A look back at the career of the fighter with one of the most colorful nicknames in boxing history – Yama Bahama
By Dan Cuoco
Yama Bahama was born William Horatio Butler, Jr. on February 16, 1933 in Bimini in the Bahamas. He was the youngest in a large family consisting of three sisters and four brothers. His father was a first mate on a cargo ship that operated between Bimini and Miami Beach.
At the age of six he began to participate in Battle Royals. Battle Royals consist of six or more boys fighting blindfolded, and the last one standing is declared the winner. At the age of 12 he started to tag along after his brothers Herman and Louis when they went to the local gym to train. Although both were topnotch amateurs neither turned professional. The Butler boys were fight fans and hooked up a short wave set so they could listen to the boxing broadcasts from the United States. Yama always wanted to be a boxer. When he was old enough, he joined the boys club where he began his formal fistic education.
When Yama turned 20 he moved to Florida and started training at the Miami Beach Gym. When he was ready to turn pro his manager George Lyon decided he needed a unique ring name. Lee Evans a reporter on the Miami Herald was also trying to think up a catchy ring name when he happened to glance at Lyon’s boat which was named “Bahama Mama”. The idea came to him to put the last name first and to change the first letter of the new first name M to Y. And that’s how William H. Butler, Jr. became “Yama Bahama”.
Yama made his pro debut on November 17, 1953 in Miami Beach with a first round technical knockout over Harry Irwin. He went undefeated in his first fourteen bouts, with only two draws blemishing his perfect record, before losing a six round decision to Jimmy Ford. Yama then shifted his base of operations to Detroit, Michigan where he became a big fan favorite because of his aggressive style and pleasing personality. After winning three fights in a row, he was dropped for the first time in his career and suffered a first round kayo loss to Bob Hoffman. This was the only clean knockout defeat he was to suffer in 89 professional fights.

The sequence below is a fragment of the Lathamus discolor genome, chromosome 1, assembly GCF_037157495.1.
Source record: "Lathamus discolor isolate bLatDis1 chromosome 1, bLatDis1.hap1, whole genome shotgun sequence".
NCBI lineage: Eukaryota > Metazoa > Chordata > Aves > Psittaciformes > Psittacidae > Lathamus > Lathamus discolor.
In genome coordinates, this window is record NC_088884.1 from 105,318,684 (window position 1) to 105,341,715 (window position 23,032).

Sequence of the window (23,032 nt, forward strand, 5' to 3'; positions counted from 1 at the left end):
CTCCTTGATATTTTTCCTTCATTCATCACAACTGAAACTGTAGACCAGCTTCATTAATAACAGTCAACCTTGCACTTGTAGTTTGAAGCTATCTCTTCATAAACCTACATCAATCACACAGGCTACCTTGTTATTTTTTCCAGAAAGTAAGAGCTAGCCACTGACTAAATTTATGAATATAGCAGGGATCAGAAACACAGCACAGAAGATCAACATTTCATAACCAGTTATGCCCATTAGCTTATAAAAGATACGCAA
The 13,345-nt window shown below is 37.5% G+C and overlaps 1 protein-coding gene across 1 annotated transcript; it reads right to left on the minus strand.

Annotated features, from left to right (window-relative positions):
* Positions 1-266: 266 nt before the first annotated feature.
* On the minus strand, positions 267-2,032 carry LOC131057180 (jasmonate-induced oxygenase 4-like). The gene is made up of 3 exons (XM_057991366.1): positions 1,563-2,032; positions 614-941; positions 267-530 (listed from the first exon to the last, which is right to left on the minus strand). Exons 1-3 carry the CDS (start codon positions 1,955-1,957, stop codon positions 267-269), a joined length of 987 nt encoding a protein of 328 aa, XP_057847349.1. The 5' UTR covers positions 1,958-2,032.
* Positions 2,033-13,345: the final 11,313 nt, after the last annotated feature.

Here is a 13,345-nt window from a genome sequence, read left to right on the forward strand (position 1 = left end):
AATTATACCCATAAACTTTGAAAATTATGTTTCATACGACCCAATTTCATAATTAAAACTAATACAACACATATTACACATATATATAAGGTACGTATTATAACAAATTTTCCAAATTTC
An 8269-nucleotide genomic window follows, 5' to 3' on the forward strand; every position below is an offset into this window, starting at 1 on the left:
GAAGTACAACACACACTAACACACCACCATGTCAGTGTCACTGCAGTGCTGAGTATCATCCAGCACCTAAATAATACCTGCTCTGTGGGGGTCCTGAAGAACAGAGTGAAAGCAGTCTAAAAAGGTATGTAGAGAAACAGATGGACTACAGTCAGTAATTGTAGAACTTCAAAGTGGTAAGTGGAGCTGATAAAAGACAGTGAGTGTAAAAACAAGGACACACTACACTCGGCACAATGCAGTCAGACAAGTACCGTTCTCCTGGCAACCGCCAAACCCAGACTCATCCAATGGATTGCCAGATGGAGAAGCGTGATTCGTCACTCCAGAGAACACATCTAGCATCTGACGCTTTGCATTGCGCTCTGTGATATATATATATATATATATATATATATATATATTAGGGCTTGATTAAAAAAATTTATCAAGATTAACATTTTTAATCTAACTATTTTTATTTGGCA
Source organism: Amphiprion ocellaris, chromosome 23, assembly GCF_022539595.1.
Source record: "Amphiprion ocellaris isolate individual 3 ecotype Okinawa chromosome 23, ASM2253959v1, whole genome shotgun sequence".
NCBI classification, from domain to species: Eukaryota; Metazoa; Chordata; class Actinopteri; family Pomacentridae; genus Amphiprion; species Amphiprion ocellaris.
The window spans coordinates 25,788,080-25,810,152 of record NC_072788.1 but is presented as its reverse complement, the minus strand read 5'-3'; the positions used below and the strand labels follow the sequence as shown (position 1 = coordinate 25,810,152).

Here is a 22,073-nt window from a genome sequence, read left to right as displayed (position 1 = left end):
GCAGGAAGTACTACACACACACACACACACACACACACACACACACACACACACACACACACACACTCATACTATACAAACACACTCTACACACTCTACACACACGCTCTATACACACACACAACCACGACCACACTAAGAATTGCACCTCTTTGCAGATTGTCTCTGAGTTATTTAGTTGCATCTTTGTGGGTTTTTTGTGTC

Showing no ill effects from the knockout loss, Yama won 19 of his next 21 fights over good competition. During that stretch he defeated Battling Douglas (for the welterweight championship of the Bahamas), Mickey Savage, Jimmy Ford (avenging two earlier losses), Hector Peralta, Gene Parker, and Howard Calloway. His stirring knockout victory over Gene Parker convinced his manager that he was ready to step up in competition.
Up until then Yama’s biggest victory was winning the welterweight championship of the Bahamas by stopping Battling Douglas in seven rounds. The win over Douglas was the first time Yama had fought before his hometown in two years. Yama didn’t disappoint as he dropped the defending champion six times in registering the technical knockout.
Yama made his national TV debut on December 26, 1955 as a last minute substitute for Chico Vejar by pitching a shutout over crafty veteran Paolo Melis. He proved himself to be a shifty well-conditioned fighter, with fast hands and the ability to land an assortment of combinations.
After defeating Melis, Yama rattled off five more impressive wins to run his winning streak to 23 with victories over Leffie Walker, Carlo Sarlo (avenging an earlier defeat), Jimmy Ford (this time by technical knockout), Hardy Smallman and Philadelphia’s flashy Gil Turner. The veteran Pat Lowry ended Yama’s winning streak with a bizarre upset decision in Saginaw, Michigan. When the fight ended Yama was announced as the victor which did not sit well with the crowd. A half hour after the decision was announced, the commission representative on the scene said that one of the judges scorecard revealed an error and the decision was reversed in Lowry’s favor.
Yama finished the year out by destroying tough Tex Gonzalez in three rounds at Madison Square Garden and outpointing veteran Jimmy Martinez in Cleveland.